I’m lucky enough to live on the beautiful south coast of England, with places like the Jurassic Coast right on my doorstep.

The British countryside never ceases to amaze me, we are spoiled for choice when it comes to stunning coastlines and varied landscapes.

And for this reason, I decided to go and take a Dorset Coast camping trip.

I’ll be testing out my brand-new camping gear from Go Outdoors, and bringing along my trusty camping companion, Balou (my dog).

Dorset Coast Camping: Introduction

Before going through the main details, let’s discuss some essentials that you should know before visiting.

What is the Jurassic Coast?

The Jurassic Coast stretches nearly 100 miles from Exmouth to Swanage and was rightly added to the World Heritage List in 2001.

The rock formations and fossil findings here are fascinating and attract geologists, palaeontologists and archaeologists from all over the world.

How to Get to the Dorset Coast?

If you’re traveling by car, the Dorset Coast is well-connected via major motorways and A roads. From London, you can take the M3, then the M27 west, and finally follow the A31 into Dorset.

The journey typically takes around 2 to 3 hours.

For those preferring public transport, regular train services run from London Waterloo to various Dorset coastal towns like Weymouth, Poole, and Bournemouth, with the journey taking approximately 2 to 3 hours.

Once in Dorset, local bus services, like the Jurassic Coast bus service, provide an excellent way to explore the coastline.

Best Time to Go Dorset Coast Camping

The best time for camping on the Dorset Coast is between late spring and early autumn, particularly from May to September. During these months, you’ll enjoy milder weather and longer daylight hours, ideal for outdoor activities and exploring the coast.

The summer months of July and August are especially popular, offering the warmest weather, perfect for beach activities and coastal walks. However, these are also the busiest months, so booking your campsite in advance is advisable.

Late spring (May to June) and early autumn (September) are great for those seeking a quieter camping experience. The weather is still pleasant, and you’ll find fewer crowds, which is an added bonus.

Camping in Dorset

First things first, find yourself a good campsite. Although it is sometimes tolerated, wild camping in England is illegal and permission must be gained from the land owner.

There are many good campsites in Dorset with hot showers, clean toilets and plenty of space if you avoid hot bank holiday weekends!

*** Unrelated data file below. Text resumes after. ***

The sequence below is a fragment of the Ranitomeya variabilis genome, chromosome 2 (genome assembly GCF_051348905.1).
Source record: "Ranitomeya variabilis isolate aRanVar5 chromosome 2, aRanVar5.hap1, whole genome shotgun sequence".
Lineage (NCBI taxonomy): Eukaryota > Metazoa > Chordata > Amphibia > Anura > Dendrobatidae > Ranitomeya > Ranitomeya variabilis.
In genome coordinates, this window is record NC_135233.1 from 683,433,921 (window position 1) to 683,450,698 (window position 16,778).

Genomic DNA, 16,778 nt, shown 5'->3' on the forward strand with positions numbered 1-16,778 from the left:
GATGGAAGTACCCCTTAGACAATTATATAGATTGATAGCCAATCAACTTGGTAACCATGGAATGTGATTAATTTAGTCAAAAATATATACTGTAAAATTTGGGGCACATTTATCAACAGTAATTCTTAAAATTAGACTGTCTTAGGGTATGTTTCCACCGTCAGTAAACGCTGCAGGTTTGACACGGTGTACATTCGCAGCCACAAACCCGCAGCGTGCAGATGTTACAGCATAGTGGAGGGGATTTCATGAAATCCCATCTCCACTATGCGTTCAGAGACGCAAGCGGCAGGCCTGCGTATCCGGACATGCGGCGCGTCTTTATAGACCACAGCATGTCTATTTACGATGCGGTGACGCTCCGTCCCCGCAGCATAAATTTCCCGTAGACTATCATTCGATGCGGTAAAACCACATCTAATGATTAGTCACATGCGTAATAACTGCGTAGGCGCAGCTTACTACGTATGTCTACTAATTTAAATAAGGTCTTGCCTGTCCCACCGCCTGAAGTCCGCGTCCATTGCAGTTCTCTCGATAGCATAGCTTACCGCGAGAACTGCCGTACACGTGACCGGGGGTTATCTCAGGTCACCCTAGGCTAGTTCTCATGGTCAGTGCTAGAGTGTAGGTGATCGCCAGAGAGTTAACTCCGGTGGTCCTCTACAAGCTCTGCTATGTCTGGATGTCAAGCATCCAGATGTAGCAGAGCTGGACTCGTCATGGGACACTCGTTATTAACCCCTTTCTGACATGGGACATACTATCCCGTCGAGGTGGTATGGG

Many campsites will require a membership to Freedom Camping during the week or to simply turn up and pitch. Membership is free, and you can also search campsites on their website.

I wanted somewhere dog friendly with a view, and so chose Acton Fields Campsite, close by to everything I wanted to see.

When I arrived I instantly knew I’d made the right decision, I could see as far as the Needles on the Isle of Wight, and there was a spot overlooking the campsite that had my name all over it. The staff were incredibly friendly and helpful, and the toilets and showers were clean. Perfect.

My Camping Gear

I’ve been keen to test out my new Go Outdoors camping gear and this was the perfect place to do it. It was the first time using the Hi Gear Voyager Elite 6.

Yes, this tent sleeps 6 people, and I am here alone with a dog. I wanted to see if I can set it up by myself, and guess what? It was tough, but I did it!

It has so much space but it’s also very practical, with compartments for your belongings and that much needed full standing height outside the bedrooms. I also found it very easy to air, with two doors and numerous vents, which with our summer heatwave was much appreciated. 

I tried a new Hi Gear “Snooz” sleeping bag, and the Outwell Dreamcatcher self-inflating mattress. The sleeping bag was perfect and gave me room to move which I really appreciate, and the mattress is a game changer!

It’s lightweight and uses a combination of air and foam, meaning the foam naturally expands. That alone was soft enough, and you can then top it up with more air if you like. It was so easy to use and much better than any airbed I’ve used in the past.

Places to Visit on the Dorset Coast

I’ve listed my favourite spots so far on the Jurassic Coast, but this is not an extensive list! I am still finding new spots to explore and will update this article as I go.